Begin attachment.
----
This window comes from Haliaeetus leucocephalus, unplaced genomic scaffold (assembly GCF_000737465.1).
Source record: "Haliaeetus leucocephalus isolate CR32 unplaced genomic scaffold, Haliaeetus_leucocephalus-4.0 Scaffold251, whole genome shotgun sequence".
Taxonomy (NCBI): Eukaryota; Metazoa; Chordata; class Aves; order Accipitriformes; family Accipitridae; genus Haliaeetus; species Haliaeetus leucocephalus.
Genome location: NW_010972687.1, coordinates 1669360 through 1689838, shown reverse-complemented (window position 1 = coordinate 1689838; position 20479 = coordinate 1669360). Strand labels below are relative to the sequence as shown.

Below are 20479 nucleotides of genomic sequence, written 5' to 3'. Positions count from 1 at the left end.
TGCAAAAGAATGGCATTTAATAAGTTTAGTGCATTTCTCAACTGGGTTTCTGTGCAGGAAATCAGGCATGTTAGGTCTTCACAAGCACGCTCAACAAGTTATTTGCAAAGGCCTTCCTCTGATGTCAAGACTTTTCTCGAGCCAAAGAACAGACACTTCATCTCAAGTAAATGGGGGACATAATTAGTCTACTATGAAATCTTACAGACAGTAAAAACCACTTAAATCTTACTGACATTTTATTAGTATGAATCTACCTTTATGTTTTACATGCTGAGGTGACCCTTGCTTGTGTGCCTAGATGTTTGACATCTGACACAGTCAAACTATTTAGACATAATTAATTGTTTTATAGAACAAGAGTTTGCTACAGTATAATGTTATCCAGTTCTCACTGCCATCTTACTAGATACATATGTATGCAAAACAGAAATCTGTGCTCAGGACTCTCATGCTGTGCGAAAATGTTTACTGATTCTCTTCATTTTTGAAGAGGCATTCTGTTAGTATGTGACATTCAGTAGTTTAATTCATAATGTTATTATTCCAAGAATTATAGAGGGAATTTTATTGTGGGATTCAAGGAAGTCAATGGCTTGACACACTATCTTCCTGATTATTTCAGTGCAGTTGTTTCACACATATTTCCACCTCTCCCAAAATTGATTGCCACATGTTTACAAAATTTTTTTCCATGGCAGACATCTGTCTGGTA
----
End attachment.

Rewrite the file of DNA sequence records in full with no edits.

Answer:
This window comes from Haliaeetus leucocephalus, unplaced genomic scaffold (assembly GCF_000737465.1).
Source record: "Haliaeetus leucocephalus isolate CR32 unplaced genomic scaffold, Haliaeetus_leucocephalus-4.0 Scaffold251, whole genome shotgun sequence".
Taxonomy (NCBI): Eukaryota; Metazoa; Chordata; class Aves; order Accipitriformes; family Accipitridae; genus Haliaeetus; species Haliaeetus leucocephalus.
Genome location: NW_010972687.1, coordinates 1669360 through 1689838, shown reverse-complemented (window position 1 = coordinate 1689838; position 20479 = coordinate 1669360). Strand labels below are relative to the sequence as shown.

Below are 20479 nucleotides of genomic sequence, written 5' to 3'. Positions count from 1 at the left end.
TGCAAAAGAATGGCATTTAATAAGTTTAGTGCATTTCTCAACTGGGTTTCTGTGCAGGAAATCAGGCATGTTAGGTCTTCACAAGCACGCTCAACAAGTTATTTGCAAAGGCCTTCCTCTGATGTCAAGACTTTTCTCGAGCCAAAGAACAGACACTTCATCTCAAGTAAATGGGGGACATAATTAGTCTACTATGAAATCTTACAGACAGTAAAAACCACTTAAATCTTACTGACATTTTATTAGTATGAATCTACCTTTATGTTTTACATGCTGAGGTGACCCTTGCTTGTGTGCCTAGATGTTTGACATCTGACACAGTCAAACTATTTAGACATAATTAATTGTTTTATAGAACAAGAGTTTGCTACAGTATAATGTTATCCAGTTCTCACTGCCATCTTACTAGATACATATGTATGCAAAACAGAAATCTGTGCTCAGGACTCTCATGCTGTGCGAAAATGTTTACTGATTCTCTTCATTTTTGAAGAGGCATTCTGTTAGTATGTGACATTCAGTAGTTTAATTCATAATGTTATTATTCCAAGAATTATAGAGGGAATTTTATTGTGGGATTCAAGGAAGTCAATGGCTTGACACACTATCTTCCTGATTATTTCAGTGCAGTTGTTTCACACATATTTCCACCTCTCCCAAAATTGATTGCCACATGTTTACAAAATTTTTTTCCATGGCAGACATCTGTCTGGTA